When in Rome, do as the Romans do. When in China, don’t import your business model from Atlanta and expect it to work.
Late on Thursday, Home Depot admitted defeat in its battle to win over Chinese home decorators, announcing the closure of all its ‘everything under one roof’ stores, and 850 job cuts.
It’ll continue to operate in China, with two small specialist stores in Tianjin, and an online retail presence.
The post-mortem shouldn’t take long: Home Depot died of Best Buy syndrome. Like Best Buy, the biggest electronic retailer in the US and the world, Home Depot thought it could do in China exactly what it did for years in America – offer scale and convenience to shoppers, rather than the choice and competition they can find on the high street.
China’s cooling housing market hasn’t helped much either.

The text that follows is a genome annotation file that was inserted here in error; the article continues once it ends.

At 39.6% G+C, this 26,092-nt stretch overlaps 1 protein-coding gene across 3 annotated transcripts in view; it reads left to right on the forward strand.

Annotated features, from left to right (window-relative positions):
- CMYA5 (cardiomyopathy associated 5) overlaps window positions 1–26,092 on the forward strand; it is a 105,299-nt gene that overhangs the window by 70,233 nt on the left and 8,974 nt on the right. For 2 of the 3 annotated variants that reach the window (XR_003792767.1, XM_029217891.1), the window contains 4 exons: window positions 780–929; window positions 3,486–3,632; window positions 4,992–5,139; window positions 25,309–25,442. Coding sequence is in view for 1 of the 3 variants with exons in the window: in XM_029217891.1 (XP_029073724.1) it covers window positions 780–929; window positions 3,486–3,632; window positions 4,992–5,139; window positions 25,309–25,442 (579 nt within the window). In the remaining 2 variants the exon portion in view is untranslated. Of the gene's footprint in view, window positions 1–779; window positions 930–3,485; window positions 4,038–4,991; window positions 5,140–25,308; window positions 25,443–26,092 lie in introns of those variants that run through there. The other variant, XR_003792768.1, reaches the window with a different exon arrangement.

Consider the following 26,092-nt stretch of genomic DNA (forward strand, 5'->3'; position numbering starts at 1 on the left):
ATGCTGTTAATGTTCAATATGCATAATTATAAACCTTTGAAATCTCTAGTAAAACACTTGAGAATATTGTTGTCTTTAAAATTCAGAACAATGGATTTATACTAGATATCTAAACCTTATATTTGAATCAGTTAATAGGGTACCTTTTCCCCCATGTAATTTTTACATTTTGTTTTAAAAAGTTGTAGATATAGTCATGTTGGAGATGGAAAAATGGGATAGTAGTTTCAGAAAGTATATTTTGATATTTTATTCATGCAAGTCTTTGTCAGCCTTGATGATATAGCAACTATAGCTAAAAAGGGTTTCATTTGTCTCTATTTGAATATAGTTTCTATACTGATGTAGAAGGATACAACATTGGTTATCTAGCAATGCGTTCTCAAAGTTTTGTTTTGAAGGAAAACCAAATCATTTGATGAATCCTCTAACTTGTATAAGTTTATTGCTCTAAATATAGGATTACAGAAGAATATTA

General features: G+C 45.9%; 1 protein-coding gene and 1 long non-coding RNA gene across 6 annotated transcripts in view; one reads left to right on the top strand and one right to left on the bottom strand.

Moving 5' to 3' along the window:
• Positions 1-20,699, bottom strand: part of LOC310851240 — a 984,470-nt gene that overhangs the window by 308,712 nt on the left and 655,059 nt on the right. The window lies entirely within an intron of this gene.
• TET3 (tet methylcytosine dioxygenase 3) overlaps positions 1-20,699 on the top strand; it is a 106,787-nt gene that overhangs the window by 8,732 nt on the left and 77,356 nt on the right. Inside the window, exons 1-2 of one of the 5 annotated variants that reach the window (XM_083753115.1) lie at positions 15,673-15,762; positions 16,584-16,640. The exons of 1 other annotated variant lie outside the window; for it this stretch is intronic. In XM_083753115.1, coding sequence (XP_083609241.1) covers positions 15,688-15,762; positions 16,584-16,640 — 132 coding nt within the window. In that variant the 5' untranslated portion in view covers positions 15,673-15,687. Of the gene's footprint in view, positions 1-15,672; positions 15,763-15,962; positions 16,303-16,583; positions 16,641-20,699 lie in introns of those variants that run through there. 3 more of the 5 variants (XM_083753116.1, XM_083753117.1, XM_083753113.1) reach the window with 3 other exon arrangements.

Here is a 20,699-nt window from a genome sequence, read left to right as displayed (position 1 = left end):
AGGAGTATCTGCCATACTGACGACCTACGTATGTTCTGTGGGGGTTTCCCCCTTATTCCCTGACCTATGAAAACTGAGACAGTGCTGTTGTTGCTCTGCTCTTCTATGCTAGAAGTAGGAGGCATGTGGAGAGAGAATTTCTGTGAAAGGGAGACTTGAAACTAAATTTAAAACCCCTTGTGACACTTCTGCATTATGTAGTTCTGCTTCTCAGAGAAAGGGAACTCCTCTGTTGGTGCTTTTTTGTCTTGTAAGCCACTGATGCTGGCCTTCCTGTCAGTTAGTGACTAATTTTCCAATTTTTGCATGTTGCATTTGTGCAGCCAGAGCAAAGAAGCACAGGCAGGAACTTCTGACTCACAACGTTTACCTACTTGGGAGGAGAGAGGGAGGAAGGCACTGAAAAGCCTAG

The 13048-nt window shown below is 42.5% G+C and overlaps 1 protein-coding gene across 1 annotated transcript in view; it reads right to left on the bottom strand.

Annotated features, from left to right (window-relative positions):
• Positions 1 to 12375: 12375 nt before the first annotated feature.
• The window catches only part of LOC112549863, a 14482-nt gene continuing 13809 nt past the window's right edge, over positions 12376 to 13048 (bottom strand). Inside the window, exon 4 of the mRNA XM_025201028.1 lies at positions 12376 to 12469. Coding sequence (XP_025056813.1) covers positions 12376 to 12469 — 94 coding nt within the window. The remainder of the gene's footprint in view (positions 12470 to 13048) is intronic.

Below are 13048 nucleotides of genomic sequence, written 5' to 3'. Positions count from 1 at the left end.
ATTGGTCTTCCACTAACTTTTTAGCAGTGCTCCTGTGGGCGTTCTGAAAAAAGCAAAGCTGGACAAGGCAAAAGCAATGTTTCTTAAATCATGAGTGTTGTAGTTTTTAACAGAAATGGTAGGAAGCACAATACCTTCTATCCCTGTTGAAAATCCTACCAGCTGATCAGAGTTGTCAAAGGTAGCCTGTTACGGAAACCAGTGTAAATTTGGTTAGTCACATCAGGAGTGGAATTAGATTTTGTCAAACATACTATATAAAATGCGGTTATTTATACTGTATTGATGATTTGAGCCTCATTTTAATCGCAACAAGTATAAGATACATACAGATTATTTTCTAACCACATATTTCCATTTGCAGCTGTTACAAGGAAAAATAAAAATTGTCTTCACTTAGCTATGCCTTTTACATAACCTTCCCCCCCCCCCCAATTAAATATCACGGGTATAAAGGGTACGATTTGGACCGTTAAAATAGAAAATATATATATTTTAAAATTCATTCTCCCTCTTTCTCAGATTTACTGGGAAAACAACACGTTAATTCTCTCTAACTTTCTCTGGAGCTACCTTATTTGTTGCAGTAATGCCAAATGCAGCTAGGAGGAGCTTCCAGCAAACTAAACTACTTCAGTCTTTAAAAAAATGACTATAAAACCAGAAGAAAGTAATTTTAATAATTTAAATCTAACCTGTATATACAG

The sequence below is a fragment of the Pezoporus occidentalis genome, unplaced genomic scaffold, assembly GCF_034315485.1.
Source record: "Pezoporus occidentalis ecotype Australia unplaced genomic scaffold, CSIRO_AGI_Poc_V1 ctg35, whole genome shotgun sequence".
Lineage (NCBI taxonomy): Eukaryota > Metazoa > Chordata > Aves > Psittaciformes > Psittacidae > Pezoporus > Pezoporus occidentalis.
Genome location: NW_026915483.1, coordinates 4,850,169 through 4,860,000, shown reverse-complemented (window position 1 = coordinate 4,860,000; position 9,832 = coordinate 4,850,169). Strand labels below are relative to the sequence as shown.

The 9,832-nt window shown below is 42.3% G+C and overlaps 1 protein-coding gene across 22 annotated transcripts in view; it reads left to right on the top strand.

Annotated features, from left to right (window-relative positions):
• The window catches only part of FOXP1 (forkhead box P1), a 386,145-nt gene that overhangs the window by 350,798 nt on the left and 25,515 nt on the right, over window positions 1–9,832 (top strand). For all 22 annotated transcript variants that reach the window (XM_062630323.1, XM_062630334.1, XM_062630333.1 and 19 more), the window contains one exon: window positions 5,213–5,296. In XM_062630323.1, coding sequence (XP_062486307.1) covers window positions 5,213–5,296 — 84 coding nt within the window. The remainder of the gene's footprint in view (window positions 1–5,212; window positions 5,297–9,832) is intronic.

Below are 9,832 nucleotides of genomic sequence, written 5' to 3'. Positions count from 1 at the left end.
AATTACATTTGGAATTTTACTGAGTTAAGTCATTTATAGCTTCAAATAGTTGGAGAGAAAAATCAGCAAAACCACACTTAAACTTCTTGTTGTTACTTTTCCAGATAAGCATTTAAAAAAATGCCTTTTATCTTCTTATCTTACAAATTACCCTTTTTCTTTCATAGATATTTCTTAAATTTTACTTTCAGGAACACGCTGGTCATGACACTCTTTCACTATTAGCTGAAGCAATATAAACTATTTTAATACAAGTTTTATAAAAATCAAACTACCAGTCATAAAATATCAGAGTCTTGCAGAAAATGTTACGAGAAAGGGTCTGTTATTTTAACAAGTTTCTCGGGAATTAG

The writing has been on the wall for a while. And rivals aren’t faring much better: UK-based Kingfisher this week reported falling sales and stubborn losses at its China unit. It is still looking for a new business model for its B&Q stores in the country.
The lessons drawn are not entirely new. The choice and competition offered by local outfits is exactly what Chinese customers seem to want. While KFC and McDonald’s may be scoring well exporting their brand of Americana, doorknobs and thumbtacks aren’t nearly so tasty. China’s retail market is also very crowded – being big and foreign doesn’t have the cachet that some once assumed.
At least Home Depot can take some comfort from its wider performance. Shares are up almost 80 per cent in the past 12 months. Best Buy, meanwhile, is down by almost a quarter.
But the message from their China experience is pretty similar: Chinese shoppers prefer to do it their way.